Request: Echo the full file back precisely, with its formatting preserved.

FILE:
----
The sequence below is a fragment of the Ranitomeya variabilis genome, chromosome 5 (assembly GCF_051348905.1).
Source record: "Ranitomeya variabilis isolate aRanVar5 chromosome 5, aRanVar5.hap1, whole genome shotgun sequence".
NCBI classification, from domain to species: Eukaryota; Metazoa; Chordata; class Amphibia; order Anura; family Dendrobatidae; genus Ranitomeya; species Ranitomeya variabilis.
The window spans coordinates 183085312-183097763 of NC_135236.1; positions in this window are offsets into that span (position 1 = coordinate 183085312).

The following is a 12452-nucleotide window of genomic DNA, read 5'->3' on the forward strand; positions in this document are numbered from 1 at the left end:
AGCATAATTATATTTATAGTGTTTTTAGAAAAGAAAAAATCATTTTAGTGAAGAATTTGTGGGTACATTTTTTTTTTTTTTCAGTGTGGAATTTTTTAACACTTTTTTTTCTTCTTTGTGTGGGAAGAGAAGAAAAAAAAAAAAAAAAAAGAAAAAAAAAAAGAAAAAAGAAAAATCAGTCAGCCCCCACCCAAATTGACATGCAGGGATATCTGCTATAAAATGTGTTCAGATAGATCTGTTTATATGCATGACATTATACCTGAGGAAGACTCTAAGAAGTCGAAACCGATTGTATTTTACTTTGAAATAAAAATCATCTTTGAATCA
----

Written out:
The sequence below is a fragment of the Ranitomeya variabilis genome, chromosome 5 (assembly GCF_051348905.1).
Source record: "Ranitomeya variabilis isolate aRanVar5 chromosome 5, aRanVar5.hap1, whole genome shotgun sequence".
NCBI classification, from domain to species: Eukaryota; Metazoa; Chordata; class Amphibia; order Anura; family Dendrobatidae; genus Ranitomeya; species Ranitomeya variabilis.
The window spans coordinates 183085312-183097763 of NC_135236.1; positions in this window are offsets into that span (position 1 = coordinate 183085312).

The following is a 12452-nucleotide window of genomic DNA, read 5'->3' on the forward strand; positions in this document are numbered from 1 at the left end:
AGCATAATTATATTTATAGTGTTTTTAGAAAAGAAAAAATCATTTTAGTGAAGAATTTGTGGGTACATTTTTTTTTTTTTTCAGTGTGGAATTTTTTAACACTTTTTTTTCTTCTTTGTGTGGGAAGAGAAGAAAAAAAAAAAAAAAAAAGAAAAAAAAAAAGAAAAAAGAAAAATCAGTCAGCCCCCACCCAAATTGACATGCAGGGATATCTGCTATAAAATGTGTTCAGATAGATCTGTTTATATGCATGACATTATACCTGAGGAAGACTCTAAGAAGTCGAAACCGATTGTATTTTACTTTGAAATAAAAATCATCTTTGAATCA